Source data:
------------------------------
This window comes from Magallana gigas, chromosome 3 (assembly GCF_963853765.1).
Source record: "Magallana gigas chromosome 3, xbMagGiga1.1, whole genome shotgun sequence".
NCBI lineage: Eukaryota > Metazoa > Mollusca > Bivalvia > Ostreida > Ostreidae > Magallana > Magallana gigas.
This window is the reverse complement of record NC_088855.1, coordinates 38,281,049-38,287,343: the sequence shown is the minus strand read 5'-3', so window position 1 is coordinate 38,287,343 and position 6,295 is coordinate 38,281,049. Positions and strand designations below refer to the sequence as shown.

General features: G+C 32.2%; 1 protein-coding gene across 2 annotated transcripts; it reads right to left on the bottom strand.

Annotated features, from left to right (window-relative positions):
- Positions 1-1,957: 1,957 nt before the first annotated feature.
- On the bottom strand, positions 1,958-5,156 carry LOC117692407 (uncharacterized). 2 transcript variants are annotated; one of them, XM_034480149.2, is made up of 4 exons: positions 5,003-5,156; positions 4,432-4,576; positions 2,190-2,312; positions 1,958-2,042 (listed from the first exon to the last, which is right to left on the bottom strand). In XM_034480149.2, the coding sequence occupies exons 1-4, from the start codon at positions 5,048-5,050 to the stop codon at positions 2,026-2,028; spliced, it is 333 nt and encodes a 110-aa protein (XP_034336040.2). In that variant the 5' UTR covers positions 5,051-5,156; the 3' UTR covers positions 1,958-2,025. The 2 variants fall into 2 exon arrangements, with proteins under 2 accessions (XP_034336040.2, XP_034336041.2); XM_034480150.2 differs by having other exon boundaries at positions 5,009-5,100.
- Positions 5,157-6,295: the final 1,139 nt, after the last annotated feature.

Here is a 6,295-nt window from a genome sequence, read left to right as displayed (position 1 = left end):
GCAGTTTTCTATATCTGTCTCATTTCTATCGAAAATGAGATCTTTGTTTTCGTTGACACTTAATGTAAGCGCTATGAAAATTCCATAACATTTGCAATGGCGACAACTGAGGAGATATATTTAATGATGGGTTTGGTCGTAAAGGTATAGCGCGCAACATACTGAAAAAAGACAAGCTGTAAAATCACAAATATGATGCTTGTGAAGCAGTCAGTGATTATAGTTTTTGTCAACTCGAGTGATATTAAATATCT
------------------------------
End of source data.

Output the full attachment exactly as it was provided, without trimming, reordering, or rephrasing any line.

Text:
This window comes from Magallana gigas, chromosome 3 (assembly GCF_963853765.1).
Source record: "Magallana gigas chromosome 3, xbMagGiga1.1, whole genome shotgun sequence".
NCBI lineage: Eukaryota > Metazoa > Mollusca > Bivalvia > Ostreida > Ostreidae > Magallana > Magallana gigas.
This window is the reverse complement of record NC_088855.1, coordinates 38,281,049-38,287,343: the sequence shown is the minus strand read 5'-3', so window position 1 is coordinate 38,287,343 and position 6,295 is coordinate 38,281,049. Positions and strand designations below refer to the sequence as shown.

General features: G+C 32.2%; 1 protein-coding gene across 2 annotated transcripts; it reads right to left on the bottom strand.

Annotated features, from left to right (window-relative positions):
- Positions 1-1,957: 1,957 nt before the first annotated feature.
- On the bottom strand, positions 1,958-5,156 carry LOC117692407 (uncharacterized). 2 transcript variants are annotated; one of them, XM_034480149.2, is made up of 4 exons: positions 5,003-5,156; positions 4,432-4,576; positions 2,190-2,312; positions 1,958-2,042 (listed from the first exon to the last, which is right to left on the bottom strand). In XM_034480149.2, the coding sequence occupies exons 1-4, from the start codon at positions 5,048-5,050 to the stop codon at positions 2,026-2,028; spliced, it is 333 nt and encodes a 110-aa protein (XP_034336040.2). In that variant the 5' UTR covers positions 5,051-5,156; the 3' UTR covers positions 1,958-2,025. The 2 variants fall into 2 exon arrangements, with proteins under 2 accessions (XP_034336040.2, XP_034336041.2); XM_034480150.2 differs by having other exon boundaries at positions 5,009-5,100.
- Positions 5,157-6,295: the final 1,139 nt, after the last annotated feature.

Here is a 6,295-nt window from a genome sequence, read left to right as displayed (position 1 = left end):
GCAGTTTTCTATATCTGTCTCATTTCTATCGAAAATGAGATCTTTGTTTTCGTTGACACTTAATGTAAGCGCTATGAAAATTCCATAACATTTGCAATGGCGACAACTGAGGAGATATATTTAATGATGGGTTTGGTCGTAAAGGTATAGCGCGCAACATACTGAAAAAAGACAAGCTGTAAAATCACAAATATGATGCTTGTGAAGCAGTCAGTGATTATAGTTTTTGTCAACTCGAGTGATATTAAATATCT